How do I know? Because we do it all the time. With us, 8-week-old pups sleep soundly for those six hours with no bathroom break, happily snuggled into a family pile. Here’s how to make that happen:

✓ No food after 7 p.m.

✓ No water after 8:30. (Maybe a sip, but no big glugs.)

✓ Commit to a long, frisky play session outside just before bed. Not a quick step outside for a little pee, but a nice, action-filled adventure. (Motion encourages pees and poops!)

When we follow those rules, the puppies do not have to go out in the middle of the night. (The one exception is pups with diarrhea. If your pup doesn’t have a solid stool then this is risky indeed for obvious reasons.)

Mind you, once the pup truly awakens in the morning – more than just the reshuffling for a better spot, but walking around on the bed at 5 a.m. – it’s time to sprint into action. Jump out of bed – this is no time for your own bathroom break! Pick up that puppy and carry him outside quick. Whatever you do, don’t make the puppy walk to the door, because the motion of walking will mean “game over.” Carry the pup to the outdoor potty area and then be ready to reward him for what will naturally and quickly follow! 


Often folks are open to the idea of sleeping with a little puppy, but the idea of sharing the bed forever with a 70-lb grown dog is a hard “No!” They worry that once that barrier is broken, there’s no going back.

Not true. If you’d like, you can create a plan to transition the pup to the crate in a couple of weeks. By then, two incredibly important things will have happened:

1. Your pup will be happy at your house, understanding that you’re her new family.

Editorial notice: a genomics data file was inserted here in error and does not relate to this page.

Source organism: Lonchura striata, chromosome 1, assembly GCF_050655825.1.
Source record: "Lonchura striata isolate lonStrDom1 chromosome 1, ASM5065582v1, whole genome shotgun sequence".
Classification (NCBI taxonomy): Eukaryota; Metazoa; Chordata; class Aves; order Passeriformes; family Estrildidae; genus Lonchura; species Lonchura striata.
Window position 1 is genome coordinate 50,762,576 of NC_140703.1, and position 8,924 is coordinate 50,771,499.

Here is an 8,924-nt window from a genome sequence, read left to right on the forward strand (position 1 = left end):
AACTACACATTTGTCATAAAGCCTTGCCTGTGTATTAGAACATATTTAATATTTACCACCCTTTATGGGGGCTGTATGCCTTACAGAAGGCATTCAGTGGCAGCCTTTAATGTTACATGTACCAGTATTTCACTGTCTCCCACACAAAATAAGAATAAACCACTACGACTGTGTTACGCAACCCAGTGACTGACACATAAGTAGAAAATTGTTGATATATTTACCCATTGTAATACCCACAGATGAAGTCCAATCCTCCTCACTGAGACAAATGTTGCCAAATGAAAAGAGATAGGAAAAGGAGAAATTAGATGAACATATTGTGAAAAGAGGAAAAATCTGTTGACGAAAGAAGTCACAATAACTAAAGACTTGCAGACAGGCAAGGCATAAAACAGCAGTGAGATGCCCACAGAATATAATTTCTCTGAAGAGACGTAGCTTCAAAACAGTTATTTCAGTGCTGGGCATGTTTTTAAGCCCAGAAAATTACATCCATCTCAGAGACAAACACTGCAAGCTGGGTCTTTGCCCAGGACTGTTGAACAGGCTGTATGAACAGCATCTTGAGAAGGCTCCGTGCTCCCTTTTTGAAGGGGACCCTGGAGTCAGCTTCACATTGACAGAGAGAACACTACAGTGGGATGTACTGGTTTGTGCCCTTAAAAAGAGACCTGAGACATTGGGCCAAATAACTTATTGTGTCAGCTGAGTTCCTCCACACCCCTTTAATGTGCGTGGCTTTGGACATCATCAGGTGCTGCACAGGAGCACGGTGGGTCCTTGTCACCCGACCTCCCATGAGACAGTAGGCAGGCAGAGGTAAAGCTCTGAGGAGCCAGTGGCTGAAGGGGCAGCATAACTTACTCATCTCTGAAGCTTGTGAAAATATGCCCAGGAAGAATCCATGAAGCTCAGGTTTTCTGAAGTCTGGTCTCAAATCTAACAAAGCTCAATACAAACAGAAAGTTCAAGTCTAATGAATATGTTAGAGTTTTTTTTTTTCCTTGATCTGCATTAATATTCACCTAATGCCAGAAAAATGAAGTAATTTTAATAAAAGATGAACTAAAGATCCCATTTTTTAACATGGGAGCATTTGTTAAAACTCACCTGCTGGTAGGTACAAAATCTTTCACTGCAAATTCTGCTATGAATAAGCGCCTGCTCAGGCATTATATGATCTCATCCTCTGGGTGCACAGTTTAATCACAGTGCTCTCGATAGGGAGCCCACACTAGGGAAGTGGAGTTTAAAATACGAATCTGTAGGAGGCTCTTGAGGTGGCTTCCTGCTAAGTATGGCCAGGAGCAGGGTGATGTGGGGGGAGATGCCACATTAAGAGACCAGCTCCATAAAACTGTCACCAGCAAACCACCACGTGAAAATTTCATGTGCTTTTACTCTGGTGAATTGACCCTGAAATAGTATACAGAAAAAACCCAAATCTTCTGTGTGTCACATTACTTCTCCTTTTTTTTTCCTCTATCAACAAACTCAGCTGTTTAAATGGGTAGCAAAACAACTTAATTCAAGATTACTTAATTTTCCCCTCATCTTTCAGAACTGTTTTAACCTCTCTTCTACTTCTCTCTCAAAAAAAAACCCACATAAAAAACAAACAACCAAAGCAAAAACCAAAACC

2. You will have accustomed the pup to her crate with positive sessions during the daytime, so that she’s used to napping alone in there. It’s no longer such a big stretch to do it at night too. To make it easier, move an extra crate next to your bed, start using that every now and then during the day, and then one night – after a particularly adventurous, exhausting day – pop her in to sleep in there at night. 

Perhaps you’re thinking, if she’s going to be sleeping alone in her crate soon, why not just bite the bullet and do it from the get-go? My answer is just … empathy. Surely you remember very sad moments of your life, times filled with fear. Just because they turned out okay later doesn’t mean they weren’t horrible. So why not keep your puppy from having that moment if you possibly can? Just because you know it’s all going to be okay doesn’t mean the puppy does. 


After that first adjustment week, I find a crate absolutely indispensable for daily life with a puppy. And I’m also a big fan of letting a pup experience a slight feeling of discomfort before getting to the other side of a challenge. That builds confidence and resilience. 

But when it comes to the very long night spent alone the exact moment the pup goes through the most shocking transition of her life? That’s one time where I’m going to err on the side of emotional comfort. 

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Kathy Callahan’s new book, Welcoming Your Puppy from Planet Dog, is now available wherever you buy your books. Certified as a dog trainer (CPDT-KA) and licensed as a family dog mediator (LFDM-T), Callahan specializes in puppies. She and her family have fostered 225 of them in the past decade, and her business, PupStart, is focused on puppyhood coaching. The podcast Pick of the Litter is Kathy’s newest effort to help people and their dogs live more happily together. Kathy lives in Alexandria, VA, with her husband Tom. They’re technically empty-nesters now since their grown daughters have moved on, but the house is still very active thanks to the four family members who were foster-fails: Mojo the German Shepherd/Akita, George the Great Pyrenees/German Shepherd, Kreacher the Chow/Beagle, and Mr. Bojangles, the best cat in the world.


  1. I am with you on that. I confess that most of my dogs have slept on the bed, barring the Samoyeds who were too hot. I have fostered puppies only once and, at the last minute, decided to keep one. I followed the usual advice of putting her in the crate on the first night, and her wailing cut me to the quick. I realized how scared and lonely she was and quickly put her on the bed, where she was content. That dog slept on the bed with me her entire life and she was none the worse for it. In fact, she was my best buddy and I will always miss her.